Mike: I wonder now that we are down to two, what the future holds for them. It has been nearly 10 years since Google broke off purchase negotiations to buy Yelp, and so many of these other sites have gone by the wayside.
If you look at the number of reviews, according to my research, Google is generating 35 times the number of reviews per location as Yelp. Yelp has basically decided to go after only the small set of very motivated reviewers and effectively limit access to their review platform.
David: Much digital ink has been spilled over the outsized influence of “coastal elites” in our politics. While I’m not sure that’s necessarily true politically, it not only characterizes Yelp’s user base, but, thanks to its asinine and self-defeating stance around review solicitation, now seems to define Yelp’s entire business strategy.
Mike: This Google trends chart captures visually both the impact of the Yelp coastal elites and the growing impact of mobile. It sure seems to indicate that there is less new searcher interest in Yelp as well.
David: Wow. Both the geographic overlay and the trend line combine for a striking visual. Yelp could argue that enough people have downloaded its app that they no longer need to search for Yelp on Google. I’m willing to bet there are more than a few extra zeroes of searchers looking for restaurants near me.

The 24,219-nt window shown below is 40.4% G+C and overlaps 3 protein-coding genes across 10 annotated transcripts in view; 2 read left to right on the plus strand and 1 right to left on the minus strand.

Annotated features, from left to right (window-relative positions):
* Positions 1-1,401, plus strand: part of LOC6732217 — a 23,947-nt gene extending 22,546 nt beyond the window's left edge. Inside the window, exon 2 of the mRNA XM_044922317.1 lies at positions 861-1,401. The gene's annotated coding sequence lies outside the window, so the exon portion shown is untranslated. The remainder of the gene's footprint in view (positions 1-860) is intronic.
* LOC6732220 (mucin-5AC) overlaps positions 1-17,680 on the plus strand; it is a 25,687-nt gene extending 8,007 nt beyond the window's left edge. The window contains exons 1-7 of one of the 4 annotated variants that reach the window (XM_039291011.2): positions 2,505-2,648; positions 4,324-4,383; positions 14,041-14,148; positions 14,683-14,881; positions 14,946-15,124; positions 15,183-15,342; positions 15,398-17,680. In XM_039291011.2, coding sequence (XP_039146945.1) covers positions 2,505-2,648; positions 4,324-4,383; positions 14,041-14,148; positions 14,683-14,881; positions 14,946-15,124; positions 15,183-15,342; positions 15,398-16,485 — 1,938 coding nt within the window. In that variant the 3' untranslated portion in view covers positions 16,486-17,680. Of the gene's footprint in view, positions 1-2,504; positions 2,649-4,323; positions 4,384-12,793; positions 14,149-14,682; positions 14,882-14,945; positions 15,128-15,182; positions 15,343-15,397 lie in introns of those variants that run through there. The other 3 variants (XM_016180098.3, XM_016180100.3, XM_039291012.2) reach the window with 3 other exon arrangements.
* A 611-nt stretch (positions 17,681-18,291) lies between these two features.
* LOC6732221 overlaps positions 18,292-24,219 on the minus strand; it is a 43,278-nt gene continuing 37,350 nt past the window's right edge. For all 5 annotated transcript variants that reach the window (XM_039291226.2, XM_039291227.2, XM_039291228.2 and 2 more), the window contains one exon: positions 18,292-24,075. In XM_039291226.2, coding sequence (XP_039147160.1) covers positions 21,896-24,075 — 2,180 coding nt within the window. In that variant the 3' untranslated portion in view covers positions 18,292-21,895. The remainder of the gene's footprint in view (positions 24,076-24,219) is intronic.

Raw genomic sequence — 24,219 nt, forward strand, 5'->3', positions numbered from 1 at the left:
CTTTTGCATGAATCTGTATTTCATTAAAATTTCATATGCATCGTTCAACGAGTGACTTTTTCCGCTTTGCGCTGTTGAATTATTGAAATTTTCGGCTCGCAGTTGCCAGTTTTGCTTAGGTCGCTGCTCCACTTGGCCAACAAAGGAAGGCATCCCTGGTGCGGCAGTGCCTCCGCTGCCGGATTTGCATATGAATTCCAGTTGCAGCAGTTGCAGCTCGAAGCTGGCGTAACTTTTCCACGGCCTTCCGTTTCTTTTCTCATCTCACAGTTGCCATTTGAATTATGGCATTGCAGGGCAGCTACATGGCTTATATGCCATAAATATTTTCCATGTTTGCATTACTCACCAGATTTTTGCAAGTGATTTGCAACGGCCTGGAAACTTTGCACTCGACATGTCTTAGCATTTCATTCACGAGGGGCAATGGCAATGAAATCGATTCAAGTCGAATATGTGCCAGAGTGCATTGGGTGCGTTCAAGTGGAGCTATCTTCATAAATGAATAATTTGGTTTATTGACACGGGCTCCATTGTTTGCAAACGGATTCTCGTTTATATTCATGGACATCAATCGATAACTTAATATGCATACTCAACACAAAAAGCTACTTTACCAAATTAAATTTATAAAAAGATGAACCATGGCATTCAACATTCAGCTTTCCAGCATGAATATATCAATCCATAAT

Mike: This search is also just for one vertical. If you were to plot all of the “near me” searches, Yelp becomes just a footnote.
David: Eschewing the wisdom of the crowds and ignoring the raging success of sites like Rotten Tomatoes in the entertainment industry, Yelp is apparently willing to die on the hill that local searchers prefer to read, and make purchase decisions, based on long-form reviews from a small subset of the overall searching and purchasing population.
Your point about mobile is particularly apt here.
Google has made the exact opposite bet—that stars and ratings from a much broader set of consumers, whether or not they’re “elite” or care enough to write up a blow-by-blow of their entire experience at a local business, better facilitate a snap judgment on a mobile phone (let alone in a voice search).
Mike: I agree that most consumers would just as soon see a very high level summary of reputation for a business.
These changes and the ready inclusion of rich snippet stars has created significant space in many verticals for businesses to highlight their own first-party reviews.